President Donald Trump needs to reach an agreement with China to end the trade war if he wants to be reelected next year, private equity billionaire David Rubenstein told CNBC on Friday.
"If the China trade agreement is not resolved in some form before the election, I suspect it will not be good for those running for reelection," Rubenstein said on "Squawk Box."
Talking with reporters Thursday evening, Trump said that U.S. and Chinese officials have been holding "productive" talks. The president said he expects negotiators for both sides to meet as planned next month in Washington, despite 10% U.S. tariffs on $300 billion in additional Chinese imports set to take effect on Sept. 1.
Trump also said he hopes to talk "soon" by phone with Chinese President Xi Jinping. Beijing on Thursday initially said it would take tariff countermeasures, but later said it hopes to "meet the U.S. halfway."
"We don't have to have the most comprehensive China trade agreement of all time in order to have an agreement with China," said Rubenstein, a political independent who says he doesn't give money to either party. "Right now there's uncertainty about China. Give the markets some certainty, even if it's not comprehensive. I think the markets would respond well to it, and I think the Chinese want to make a deal."
Neither country will make "the greatest deal, from their point of view," Rubenstein added. He urged Trump to act in the next few months.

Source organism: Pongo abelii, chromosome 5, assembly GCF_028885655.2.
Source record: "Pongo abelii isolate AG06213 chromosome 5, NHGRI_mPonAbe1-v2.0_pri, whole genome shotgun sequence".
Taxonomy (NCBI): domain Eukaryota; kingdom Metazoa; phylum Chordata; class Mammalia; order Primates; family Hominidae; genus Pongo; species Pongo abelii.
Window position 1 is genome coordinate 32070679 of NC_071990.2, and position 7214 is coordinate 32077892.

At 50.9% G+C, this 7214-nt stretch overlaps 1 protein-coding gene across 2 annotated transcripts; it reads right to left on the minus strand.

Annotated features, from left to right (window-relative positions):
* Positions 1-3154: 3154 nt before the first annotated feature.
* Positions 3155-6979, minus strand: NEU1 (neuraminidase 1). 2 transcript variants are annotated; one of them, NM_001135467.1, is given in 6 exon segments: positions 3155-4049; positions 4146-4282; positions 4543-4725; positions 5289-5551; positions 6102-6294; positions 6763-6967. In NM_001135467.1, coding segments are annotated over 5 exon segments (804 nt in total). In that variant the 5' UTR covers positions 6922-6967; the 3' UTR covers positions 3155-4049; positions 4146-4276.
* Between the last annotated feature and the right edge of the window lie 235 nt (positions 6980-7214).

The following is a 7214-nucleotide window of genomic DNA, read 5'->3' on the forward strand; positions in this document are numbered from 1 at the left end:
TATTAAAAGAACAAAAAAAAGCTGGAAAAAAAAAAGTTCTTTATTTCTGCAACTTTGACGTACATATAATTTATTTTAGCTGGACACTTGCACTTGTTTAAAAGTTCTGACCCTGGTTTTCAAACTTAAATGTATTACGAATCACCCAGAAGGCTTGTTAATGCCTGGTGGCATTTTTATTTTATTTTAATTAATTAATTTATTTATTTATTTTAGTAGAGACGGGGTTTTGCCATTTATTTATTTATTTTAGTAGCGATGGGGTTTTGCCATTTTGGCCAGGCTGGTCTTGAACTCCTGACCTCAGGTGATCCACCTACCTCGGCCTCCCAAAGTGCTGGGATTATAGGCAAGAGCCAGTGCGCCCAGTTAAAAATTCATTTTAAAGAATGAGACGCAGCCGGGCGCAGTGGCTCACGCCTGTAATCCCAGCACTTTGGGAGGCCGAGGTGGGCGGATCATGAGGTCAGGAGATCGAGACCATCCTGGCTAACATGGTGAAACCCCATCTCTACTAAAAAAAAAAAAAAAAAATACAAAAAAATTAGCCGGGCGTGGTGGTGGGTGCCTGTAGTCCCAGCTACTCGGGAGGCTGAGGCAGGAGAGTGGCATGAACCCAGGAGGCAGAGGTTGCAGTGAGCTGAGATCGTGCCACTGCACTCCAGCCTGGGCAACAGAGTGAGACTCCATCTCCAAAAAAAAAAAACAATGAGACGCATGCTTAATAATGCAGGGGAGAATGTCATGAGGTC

As trade talks had stalled in June, Rubenstein predicted a resolution by the end of the year. In January, however, he indicated that his conversations with U.S. and Chinese officials suggested a trade deal in "the next few months."
Rep. Kevin Brady told CNBC on Friday that Trump won't accept a half-baked deal.
"Everyone knows he doesn't accept a bad agreement," said Brady, the ranking Republican on the tax-writing Ways and Means Committee and the driving congressional force behind Trump's 2017 tax cut.
Shortly before Brady's interview on "Squawk Box," Rubenstein stressed that he doesn't believe Trump will make a deal solely to be reelected but to regain economic certainty.
"He has lots of people in his administration that are not worried about the election as much as they're worried about getting a good agreement. I'm sure he wants one, too," Rubenstein said. "The president needs to look at what is doable" in the next four months for economic and market certainty, he added.
Wall Street saw its worst day of the year Wednesday as the 10-year Treasury yield inverted on economic concerns, and briefly went lower than the 2-year yield for the first time since before the 2008 financial crisis and subsequent Great Recession. Such a move has preceded every U.S. recession over the past 50 years, but a recession does not materialize on average for nearly two years.
While saying he does not see an imminent recession, Rubenstein said that if one were to occur, it could mean Trump would become a one-term president.
"For the political people ... the issue is whether or not there's going to be a recession before the next election," he said. "When presidents run for reelection during a recession they tend to lose."
Rubenstein pointed out that only one president since the Civil War was reelected during a recession — William McKinley in 1900.